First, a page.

Breaking Down the Federer-Murray Australian Open Semifinal

Marcus ChinCorrespondent IJanuary 24, 2013

MELBOURNE, AUSTRALIA - JANUARY 23:  Roger Federer of Switzerland serves in his Quarterfinal match against Jo-Wilfred Tsonga of France during day ten of the 2013 Australian Open at Melbourne Park on January 23, 2013 in Melbourne, Australia.  (Photo by Cameron Spencer/Getty Images)
Cameron Spencer/Getty Images

Its going to be a big night, with much on the line—and that's not only because its the second semifinal match of the first Grand Slam of the year.

Its because facing up against each other are Roger Federer and Andy Murray, the 2nd and 3rd seeds, respectively. Their head-to-head series stands at a tight 10-9 in Murray's favour, although the outcome tonight could well be epochal in the careers of both men.

Andy Murray seeks a third Australian Open final, and a chance to exact revenge on Novak Djokovic, who has halted his progress at this tournament the last two years in the 2011 final and 2012 semifinal. It will no doubt also be a chance to cement the dominance he has at the majors for now. After becoming the 2012 US Open champion, Murray now aims for a second consecutive Grand Slam title.

Also on the line in beating Federer is a shot at the No. 2 ranking. Both Federer and Murray were losing semifinalists last year, and in 2013 something will have to give. A Murray victory will surely fuel discussion of his increasing dominance and Djokovic's overall dominance of men's tennis.

On the other side of the net, Federer hopes, as usual, for another shot at more history.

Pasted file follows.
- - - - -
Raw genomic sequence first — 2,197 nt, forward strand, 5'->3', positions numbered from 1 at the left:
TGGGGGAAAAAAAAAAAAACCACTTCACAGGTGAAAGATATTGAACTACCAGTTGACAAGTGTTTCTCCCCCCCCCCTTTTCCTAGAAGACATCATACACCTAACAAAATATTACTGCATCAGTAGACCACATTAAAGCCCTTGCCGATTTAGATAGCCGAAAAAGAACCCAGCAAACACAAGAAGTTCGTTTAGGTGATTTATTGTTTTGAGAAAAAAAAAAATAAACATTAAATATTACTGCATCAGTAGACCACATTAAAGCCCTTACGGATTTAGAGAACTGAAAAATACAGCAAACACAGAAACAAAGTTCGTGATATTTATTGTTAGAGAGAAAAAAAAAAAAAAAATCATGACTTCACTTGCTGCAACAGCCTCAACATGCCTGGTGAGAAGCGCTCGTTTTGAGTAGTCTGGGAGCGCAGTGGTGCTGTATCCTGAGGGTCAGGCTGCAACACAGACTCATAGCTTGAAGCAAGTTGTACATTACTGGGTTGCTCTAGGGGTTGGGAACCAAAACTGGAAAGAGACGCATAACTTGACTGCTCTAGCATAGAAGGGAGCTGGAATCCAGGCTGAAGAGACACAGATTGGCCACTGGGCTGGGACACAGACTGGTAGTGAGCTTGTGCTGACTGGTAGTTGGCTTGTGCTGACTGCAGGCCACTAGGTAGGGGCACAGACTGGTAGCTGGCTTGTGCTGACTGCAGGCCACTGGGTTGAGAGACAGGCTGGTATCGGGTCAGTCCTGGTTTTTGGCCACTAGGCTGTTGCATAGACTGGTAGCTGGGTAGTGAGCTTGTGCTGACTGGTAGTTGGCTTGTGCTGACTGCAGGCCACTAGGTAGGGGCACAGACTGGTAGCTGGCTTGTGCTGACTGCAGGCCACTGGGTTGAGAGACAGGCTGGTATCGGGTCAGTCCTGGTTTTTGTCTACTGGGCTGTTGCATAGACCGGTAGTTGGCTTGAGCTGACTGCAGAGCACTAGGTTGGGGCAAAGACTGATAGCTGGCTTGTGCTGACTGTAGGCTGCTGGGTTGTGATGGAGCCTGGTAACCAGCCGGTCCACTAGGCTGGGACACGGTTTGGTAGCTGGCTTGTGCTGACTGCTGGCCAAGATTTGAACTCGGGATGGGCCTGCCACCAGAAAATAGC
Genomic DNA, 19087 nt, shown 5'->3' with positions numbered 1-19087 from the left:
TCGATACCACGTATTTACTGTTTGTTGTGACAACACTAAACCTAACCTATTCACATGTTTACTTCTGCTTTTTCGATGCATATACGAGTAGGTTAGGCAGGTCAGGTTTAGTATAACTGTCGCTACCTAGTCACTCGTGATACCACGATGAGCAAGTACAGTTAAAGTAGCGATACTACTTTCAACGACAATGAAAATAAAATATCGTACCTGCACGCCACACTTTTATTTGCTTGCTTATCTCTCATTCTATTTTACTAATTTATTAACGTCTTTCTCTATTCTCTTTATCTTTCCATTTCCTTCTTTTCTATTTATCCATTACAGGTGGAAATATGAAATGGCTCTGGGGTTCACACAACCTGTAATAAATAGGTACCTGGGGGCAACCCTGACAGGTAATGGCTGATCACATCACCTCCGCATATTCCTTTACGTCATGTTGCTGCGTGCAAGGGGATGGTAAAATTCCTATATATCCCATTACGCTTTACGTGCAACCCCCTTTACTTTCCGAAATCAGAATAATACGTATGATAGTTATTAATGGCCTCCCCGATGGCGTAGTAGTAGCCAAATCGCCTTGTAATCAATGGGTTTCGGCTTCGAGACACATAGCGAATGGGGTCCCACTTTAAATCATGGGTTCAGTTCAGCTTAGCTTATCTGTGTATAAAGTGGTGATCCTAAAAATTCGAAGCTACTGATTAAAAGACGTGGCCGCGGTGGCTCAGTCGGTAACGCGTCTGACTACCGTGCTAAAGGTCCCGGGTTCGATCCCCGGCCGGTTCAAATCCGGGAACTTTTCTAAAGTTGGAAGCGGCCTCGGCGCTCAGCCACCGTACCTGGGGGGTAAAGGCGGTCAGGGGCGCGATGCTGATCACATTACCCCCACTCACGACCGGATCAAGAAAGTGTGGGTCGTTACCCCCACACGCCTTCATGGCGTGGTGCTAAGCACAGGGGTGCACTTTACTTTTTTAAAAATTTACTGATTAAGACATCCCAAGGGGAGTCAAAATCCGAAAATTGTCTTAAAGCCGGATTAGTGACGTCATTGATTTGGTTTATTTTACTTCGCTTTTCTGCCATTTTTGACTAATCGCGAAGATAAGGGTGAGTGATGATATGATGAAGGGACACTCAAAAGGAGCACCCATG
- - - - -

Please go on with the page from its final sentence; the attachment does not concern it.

One wonders if the motivations that drive Murray—the No. 1 ranking, aiming for tennis dominance—are the same with Federer. The 3- year-old, while no slouch, has certainly realised in the last few seasons, and intimated at press conferences on occasion, that enjoying the sport is the highest motivation, above merely being the best.

Still, the thoughts of an 18th grand slam, and a sixth Australian Open final (aiming for his fifth title) will be lurking in his mind. 

What will each man have to do to earn the W? Here are the reasons going for them.


Play Aggressively: Murray's biggest threat to Federer is likely to be his second serve return. It sets him up well to dominate the point and put into play some of the more refined offensive strategies he has honed well over the last year—the prototypical match would have been his Shanghai semi victory in 2012 (he won 6-4 6-4). 

Hustle and Defence: An aspect in which Murray perhaps excels Federer is his retrieving ability, which has been able in the past to draw doubts in Federer's mind. Especially crucial will be Murray's forehand passing shot cross court.

Last-time Luck: Murray has beaten Federer twice in three matches since losing at the Wimbledon final, and once at the biggest match of his life—at the Olympic finals, in straight sets of a best-of-five encounter. It is also the last time they played in such a format. The circumstances going into tonight are also similar—Federer coming off a gruelling last round, while Murray has had it easy thus far.


Serve Well: Its no secret that Federer's game flows first from his serve and tonight, maybe especially tonight, he will have to serve well. His first serve percentage will need to be in the 70s to allow him to dominate on serve and keep the points as brief as possible.

Forehand: Much of Federer's ability to impose himself on Murray will be determined by the efficiency of his forehand. He will need to attack at all opportunities, stretching if possible Murray to his backhand side. Unforced errors, of course, will need to be kept to a minimum.

Grand Slam Dominance: Murray might have won his last best- of-five match against Federer, but Federer has never dropped a match in their three encounters at Grand Slams—they have all, coincidentally, been in finals. Tonight will be their first semifinal matchup, although it will be on the same court Federer beat Murray on in the 2010 final. 

Advantage?: Federer.

He has past experience to draw from and has been striking the ball beautifully. Murray will not pose the same explosive power as Tsonga, although he may be able to draw enough doubts and pressure Federer sufficiently to earn the win, too.